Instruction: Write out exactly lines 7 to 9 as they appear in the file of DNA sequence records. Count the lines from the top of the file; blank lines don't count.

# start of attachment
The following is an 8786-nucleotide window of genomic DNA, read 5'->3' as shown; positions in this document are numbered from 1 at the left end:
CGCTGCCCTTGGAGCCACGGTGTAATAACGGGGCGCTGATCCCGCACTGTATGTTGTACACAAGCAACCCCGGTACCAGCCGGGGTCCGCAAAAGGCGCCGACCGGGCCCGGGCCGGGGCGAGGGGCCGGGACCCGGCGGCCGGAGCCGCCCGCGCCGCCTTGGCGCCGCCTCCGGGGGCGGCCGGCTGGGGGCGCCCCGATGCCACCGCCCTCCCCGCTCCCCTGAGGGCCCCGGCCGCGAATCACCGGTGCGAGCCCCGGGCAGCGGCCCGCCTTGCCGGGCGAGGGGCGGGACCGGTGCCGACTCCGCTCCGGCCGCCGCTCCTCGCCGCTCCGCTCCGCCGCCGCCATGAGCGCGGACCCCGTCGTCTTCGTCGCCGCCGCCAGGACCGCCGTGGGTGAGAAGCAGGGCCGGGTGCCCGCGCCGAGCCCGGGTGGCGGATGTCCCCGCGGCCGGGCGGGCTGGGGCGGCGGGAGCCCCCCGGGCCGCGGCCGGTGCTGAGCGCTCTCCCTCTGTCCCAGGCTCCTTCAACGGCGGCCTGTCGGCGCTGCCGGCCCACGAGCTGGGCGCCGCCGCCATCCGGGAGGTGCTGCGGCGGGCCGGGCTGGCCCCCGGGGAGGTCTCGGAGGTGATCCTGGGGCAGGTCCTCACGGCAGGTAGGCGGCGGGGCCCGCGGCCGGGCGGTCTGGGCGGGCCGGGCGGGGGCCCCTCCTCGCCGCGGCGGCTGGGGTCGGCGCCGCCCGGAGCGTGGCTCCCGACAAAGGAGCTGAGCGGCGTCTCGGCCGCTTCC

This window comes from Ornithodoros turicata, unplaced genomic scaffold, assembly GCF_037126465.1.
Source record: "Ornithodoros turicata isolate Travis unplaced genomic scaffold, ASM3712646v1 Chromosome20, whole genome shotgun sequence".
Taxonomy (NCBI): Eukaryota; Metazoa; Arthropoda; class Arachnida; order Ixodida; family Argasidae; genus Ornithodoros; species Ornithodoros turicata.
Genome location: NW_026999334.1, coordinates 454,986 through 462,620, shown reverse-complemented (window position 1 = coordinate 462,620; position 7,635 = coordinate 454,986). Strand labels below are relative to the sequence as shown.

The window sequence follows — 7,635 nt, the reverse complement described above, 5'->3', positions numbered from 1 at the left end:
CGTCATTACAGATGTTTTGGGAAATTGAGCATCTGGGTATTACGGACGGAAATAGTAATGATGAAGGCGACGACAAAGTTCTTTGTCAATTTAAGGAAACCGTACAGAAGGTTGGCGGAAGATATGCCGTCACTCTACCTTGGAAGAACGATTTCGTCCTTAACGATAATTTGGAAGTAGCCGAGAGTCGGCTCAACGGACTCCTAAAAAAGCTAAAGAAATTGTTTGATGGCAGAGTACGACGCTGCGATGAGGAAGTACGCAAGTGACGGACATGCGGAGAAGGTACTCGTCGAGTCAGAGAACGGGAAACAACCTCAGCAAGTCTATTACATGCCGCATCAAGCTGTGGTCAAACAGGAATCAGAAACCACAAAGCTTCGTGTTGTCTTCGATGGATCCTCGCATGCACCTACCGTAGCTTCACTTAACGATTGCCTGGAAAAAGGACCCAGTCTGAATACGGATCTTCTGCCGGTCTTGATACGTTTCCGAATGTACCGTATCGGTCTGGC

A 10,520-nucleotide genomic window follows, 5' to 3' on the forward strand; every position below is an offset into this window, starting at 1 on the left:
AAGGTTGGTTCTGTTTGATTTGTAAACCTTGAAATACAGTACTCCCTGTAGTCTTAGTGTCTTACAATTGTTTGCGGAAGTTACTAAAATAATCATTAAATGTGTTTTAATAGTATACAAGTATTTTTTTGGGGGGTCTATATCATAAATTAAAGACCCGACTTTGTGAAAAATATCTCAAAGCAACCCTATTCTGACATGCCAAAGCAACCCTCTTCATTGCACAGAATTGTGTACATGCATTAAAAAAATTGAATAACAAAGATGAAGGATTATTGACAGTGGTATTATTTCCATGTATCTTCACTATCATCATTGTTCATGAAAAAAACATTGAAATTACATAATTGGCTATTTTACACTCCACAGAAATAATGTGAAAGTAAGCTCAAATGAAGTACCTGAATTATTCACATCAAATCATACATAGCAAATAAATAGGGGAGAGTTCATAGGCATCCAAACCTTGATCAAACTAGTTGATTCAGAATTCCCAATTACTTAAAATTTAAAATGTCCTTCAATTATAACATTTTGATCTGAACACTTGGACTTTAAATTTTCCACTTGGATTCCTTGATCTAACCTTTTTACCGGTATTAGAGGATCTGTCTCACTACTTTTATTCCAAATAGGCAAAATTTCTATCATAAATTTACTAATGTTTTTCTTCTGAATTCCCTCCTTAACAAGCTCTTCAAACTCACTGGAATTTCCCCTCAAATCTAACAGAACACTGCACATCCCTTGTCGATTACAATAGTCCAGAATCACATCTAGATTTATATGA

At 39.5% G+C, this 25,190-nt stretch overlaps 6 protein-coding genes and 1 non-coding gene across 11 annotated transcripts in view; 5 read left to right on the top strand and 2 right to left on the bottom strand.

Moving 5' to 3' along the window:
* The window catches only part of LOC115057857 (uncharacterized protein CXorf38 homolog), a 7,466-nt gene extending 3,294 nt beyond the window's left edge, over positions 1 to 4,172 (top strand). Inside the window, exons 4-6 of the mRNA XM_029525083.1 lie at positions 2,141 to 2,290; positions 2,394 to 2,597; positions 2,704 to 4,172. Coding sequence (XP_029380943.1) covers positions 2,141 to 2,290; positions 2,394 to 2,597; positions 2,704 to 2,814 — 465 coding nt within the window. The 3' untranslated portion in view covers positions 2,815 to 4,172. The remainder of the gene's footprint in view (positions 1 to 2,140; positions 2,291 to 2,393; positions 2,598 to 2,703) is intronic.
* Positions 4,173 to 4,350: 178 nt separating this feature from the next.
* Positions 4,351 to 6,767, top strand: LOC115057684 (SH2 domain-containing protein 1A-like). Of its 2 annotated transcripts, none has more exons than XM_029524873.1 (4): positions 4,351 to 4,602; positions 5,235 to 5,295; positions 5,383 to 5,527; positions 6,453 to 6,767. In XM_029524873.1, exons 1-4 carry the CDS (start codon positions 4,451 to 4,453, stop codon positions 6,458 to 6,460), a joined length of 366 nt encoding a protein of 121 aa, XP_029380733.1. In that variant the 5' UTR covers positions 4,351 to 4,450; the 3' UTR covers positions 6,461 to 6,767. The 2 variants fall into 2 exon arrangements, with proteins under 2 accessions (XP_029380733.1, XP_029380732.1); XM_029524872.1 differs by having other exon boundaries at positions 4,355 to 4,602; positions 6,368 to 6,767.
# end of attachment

The window sequence follows — 7,635 nt, the reverse complement described above, 5'->3', positions numbered from 1 at the left end:
CGTCATTACAGATGTTTTGGGAAATTGAGCATCTGGGTATTACGGACGGAAATAGTAATGATGAAGGCGACGACAAAGTTCTTTGTCAATTTAAGGAAACCGTACAGAAGGTTGGCGGAAGATATGCCGTCACTCTACCTTGGAAGAACGATTTCGTCCTTAACGATAATTTGGAAGTAGCCGAGAGTCGGCTCAACGGACTCCTAAAAAAGCTAAAGAAATTGTTTGATGGCAGAGTACGACGCTGCGATGAGGAAGTACGCAAGTGACGGACATGCGGAGAAGGTACTCGTCGAGTCAGAGAACGGGAAACAACCTCAGCAAGTCTATTACATGCCGCATCAAGCTGTGGTCAAACAGGAATCAGAAACCACAAAGCTTCGTGTTGTCTTCGATGGATCCTCGCATGCACCTACCGTAGCTTCACTTAACGATTGCCTGGAAAAAGGACCCAGTCTGAATACGGATCTTCTGCCGGTCTTGATACGTTTCCGAATGTACCGTATCGGTCTGGC

A 10,520-nucleotide genomic window follows, 5' to 3' on the forward strand; every position below is an offset into this window, starting at 1 on the left: